You should compute your tax liability under both options and then file under the option that is most advantageous to you.
I am an undergraduate student temporarily attending school in Wisconsin. My spouse and I are not Wisconsin residents. My spouse earned wages working in Wisconsin. Is my spouse required to file a Wisconsin return and pay Wisconsin taxes on that income?
Yes, if your spouse has Wisconsin wages of $2,000 or more and is not a resident of a state with which Wisconsin has a reciprocity agreement, your spouse is required to file a nonresident tax return, Wisconsin
Form 1NPR, and pay taxes on the income earned in Wisconsin. Wisconsin currently has reciprocity agreements with Illinois, Indiana, Kentucky, and Michigan. For more information on reciprocity, please refer to Wisconsin
Reciprocity. Also see the
Form 1NPR Instructions.
I am an undergraduate student attending school outside Wisconsin. I remain a Wisconsin resident. My spouse, who is also from Wisconsin, is living with me outside Wisconsin. My spouse is not attending school but is earning income outside Wisconsin. Is my spouse still considered a Wisconsin resident? Is my spouse still required to pay taxes to Wisconsin on income earned outside Wisconsin?
Your spouse is a Wisconsin resident unless your spouse has taken steps to change their domicile to another state. If your spouse meets the following three requirements, they would not be considered a Wisconsin resident and would not be required to file Wisconsin income tax returns:
- Cut their permanent ties to Wisconsin
- Be physically present in their new state of residence
- Establish permanent ties in their new state of residence
If your spouse does not meet all three of these requirements, they would still be considered a Wisconsin resident and would be required to file Wisconsin income tax returns.
I am an undergraduate student attending school outside Wisconsin. I maintain my Wisconsin residency, but my personal residence during the tax year is located outside Wisconsin. Can I use the rent I paid on my personal residence located outside Wisconsin to calculate the school property tax credit on my Wisconsin income tax return?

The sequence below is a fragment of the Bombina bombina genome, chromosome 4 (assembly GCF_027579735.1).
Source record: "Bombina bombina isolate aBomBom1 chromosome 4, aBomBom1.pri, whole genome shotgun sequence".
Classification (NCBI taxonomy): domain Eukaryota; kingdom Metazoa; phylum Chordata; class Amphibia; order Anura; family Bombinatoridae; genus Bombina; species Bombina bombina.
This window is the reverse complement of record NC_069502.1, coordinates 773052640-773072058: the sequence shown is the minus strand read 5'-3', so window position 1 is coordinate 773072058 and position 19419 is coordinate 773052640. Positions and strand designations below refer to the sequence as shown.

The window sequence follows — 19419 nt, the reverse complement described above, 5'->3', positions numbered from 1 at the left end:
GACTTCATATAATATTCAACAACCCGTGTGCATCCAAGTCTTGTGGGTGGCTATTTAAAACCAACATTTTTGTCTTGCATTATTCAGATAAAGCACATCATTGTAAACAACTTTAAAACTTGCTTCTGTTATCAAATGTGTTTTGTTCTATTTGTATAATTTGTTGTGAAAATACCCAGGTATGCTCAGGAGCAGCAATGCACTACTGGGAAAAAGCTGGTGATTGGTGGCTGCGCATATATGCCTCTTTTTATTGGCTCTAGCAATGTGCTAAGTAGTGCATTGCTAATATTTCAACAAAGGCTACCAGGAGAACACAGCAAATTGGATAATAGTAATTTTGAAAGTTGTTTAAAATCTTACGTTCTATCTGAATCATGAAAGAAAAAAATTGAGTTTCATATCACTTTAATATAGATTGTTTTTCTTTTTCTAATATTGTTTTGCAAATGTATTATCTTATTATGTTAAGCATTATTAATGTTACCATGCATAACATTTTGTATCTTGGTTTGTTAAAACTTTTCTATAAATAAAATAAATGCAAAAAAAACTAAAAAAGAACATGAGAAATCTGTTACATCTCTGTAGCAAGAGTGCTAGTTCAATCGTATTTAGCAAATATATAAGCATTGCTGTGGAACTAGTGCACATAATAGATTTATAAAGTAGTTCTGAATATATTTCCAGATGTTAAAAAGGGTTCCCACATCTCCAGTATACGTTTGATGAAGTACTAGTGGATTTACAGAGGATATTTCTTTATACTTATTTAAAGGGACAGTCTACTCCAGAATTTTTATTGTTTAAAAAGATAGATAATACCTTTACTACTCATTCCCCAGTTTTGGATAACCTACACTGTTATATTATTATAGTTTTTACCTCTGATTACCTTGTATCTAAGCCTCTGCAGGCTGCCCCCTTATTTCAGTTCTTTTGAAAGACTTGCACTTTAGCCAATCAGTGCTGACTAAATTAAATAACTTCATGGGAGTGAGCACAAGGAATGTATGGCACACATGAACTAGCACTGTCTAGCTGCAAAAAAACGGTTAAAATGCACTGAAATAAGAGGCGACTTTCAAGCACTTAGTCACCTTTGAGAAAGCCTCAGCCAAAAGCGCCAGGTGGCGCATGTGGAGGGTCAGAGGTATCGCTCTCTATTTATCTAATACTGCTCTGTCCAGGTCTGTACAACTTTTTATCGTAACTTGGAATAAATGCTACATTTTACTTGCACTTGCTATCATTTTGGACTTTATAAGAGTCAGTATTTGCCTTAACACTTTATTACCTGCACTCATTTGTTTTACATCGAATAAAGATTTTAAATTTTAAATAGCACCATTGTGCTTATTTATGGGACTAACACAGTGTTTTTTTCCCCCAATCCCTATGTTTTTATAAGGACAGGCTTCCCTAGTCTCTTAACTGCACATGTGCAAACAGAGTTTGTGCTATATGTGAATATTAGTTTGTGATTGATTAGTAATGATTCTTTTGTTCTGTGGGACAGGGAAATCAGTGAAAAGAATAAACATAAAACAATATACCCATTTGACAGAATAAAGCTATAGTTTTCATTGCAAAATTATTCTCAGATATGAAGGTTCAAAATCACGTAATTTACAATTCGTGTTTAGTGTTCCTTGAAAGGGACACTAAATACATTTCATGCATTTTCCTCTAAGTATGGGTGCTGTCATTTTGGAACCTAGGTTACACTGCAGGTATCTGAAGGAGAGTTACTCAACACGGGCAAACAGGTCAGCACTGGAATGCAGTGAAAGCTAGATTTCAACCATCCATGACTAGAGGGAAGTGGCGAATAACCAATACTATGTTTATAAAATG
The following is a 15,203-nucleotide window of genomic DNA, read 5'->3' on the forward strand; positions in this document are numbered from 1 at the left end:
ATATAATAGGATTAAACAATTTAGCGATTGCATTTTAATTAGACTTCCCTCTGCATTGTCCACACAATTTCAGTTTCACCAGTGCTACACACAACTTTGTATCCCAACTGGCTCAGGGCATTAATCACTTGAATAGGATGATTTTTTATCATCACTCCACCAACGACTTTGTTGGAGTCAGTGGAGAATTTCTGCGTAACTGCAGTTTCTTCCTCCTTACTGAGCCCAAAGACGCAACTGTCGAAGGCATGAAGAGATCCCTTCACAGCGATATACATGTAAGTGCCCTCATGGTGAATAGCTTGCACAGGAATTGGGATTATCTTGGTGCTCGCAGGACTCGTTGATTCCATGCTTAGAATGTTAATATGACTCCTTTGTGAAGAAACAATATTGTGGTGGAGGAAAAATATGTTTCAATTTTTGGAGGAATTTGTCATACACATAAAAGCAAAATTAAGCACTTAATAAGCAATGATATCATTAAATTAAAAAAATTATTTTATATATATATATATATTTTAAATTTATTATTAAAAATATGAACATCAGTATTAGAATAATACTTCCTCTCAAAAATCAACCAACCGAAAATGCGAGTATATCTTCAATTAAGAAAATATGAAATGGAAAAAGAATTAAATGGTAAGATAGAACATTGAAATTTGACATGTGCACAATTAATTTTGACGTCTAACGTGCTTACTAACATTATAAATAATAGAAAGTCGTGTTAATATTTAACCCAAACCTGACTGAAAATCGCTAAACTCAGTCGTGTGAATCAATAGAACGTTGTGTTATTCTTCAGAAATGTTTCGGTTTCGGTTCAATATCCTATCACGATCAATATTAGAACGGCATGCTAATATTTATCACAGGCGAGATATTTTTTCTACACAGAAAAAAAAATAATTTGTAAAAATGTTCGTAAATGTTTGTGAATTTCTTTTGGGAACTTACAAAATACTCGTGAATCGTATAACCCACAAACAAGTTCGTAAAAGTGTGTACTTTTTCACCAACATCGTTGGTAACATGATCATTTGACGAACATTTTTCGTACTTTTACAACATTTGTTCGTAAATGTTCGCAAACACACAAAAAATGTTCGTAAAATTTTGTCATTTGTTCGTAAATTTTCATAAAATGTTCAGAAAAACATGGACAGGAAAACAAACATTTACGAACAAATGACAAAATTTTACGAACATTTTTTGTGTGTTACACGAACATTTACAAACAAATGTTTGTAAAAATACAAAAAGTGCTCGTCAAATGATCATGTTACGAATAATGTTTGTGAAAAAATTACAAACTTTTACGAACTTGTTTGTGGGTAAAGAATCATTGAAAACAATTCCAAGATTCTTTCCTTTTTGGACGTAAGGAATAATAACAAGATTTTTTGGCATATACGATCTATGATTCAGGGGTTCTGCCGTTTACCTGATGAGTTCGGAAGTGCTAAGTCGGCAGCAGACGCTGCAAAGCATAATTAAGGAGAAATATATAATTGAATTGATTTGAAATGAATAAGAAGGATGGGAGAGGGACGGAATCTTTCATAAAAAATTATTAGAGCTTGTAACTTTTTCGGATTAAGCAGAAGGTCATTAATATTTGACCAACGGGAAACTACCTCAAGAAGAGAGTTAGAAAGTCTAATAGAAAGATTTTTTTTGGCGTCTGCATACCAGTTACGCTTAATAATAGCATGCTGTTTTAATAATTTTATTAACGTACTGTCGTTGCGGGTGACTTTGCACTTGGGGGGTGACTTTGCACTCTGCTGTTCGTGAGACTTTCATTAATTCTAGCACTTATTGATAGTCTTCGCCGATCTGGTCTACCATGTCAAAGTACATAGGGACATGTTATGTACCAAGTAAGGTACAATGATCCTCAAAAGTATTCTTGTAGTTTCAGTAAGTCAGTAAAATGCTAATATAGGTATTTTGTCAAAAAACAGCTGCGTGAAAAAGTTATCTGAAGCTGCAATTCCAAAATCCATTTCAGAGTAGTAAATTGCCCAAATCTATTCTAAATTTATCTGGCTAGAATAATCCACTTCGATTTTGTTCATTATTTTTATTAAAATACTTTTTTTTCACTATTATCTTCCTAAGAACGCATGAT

Yes, you can use the rent you paid, as long as you were not living in property that is exempt from property tax (such as some university-owned housing or military housing). All rent paid during the year for your personal residence is allowable in calculating the credit. This is true regardless of the state in which you lived during the tax year.
I received Form 1098-T,
Tuition Statement, with amounts reported in box 5 as scholarship or grant income. Is any of my scholarship or grant income considered taxable?
Scholarship or grant income is not taxable only to the extent:
- It doesn't exceed your qualified education expenses
- It isn't designated for other purposes (such as room and board) and doesn't require that it can't be used for qualified education expenses
- It doesn't represent payment for teaching, research, or other services required as a condition for receiving the scholarship
If any of the above apply, you must report the amount as taxable on line 8r of federal Schedule 1 (Form 1040).
Note: If you are filing for homestead credit, the amount of your nontaxable scholarship and grant income is considered household income for purposes of computing the credit. This amount should be reported on Schedule H, line 9h.
If I elect to apply a scholarship to nonqualified tuition and related expenses and report it as taxable income on my federal individual income tax return, can I elect to exclude it from federal adjusted gross income for Wisconsin purposes?
Yes. An election is available to apply a scholarship to nonqualified tuition and related expenses, making the scholarship income taxable for federal individual income tax purposes. For Wisconsin individual income tax purposes, the taxpayer may elect to apply the scholarship to qualified tuition and related expenses, making the scholarship not taxable.
If a different election is chosen for Wisconsin income tax than for federal income tax purposes, an adjustment is made on Schedule I, line 2g, using a description similar to "scholarship/fellowship grant – applied to qualified expenses."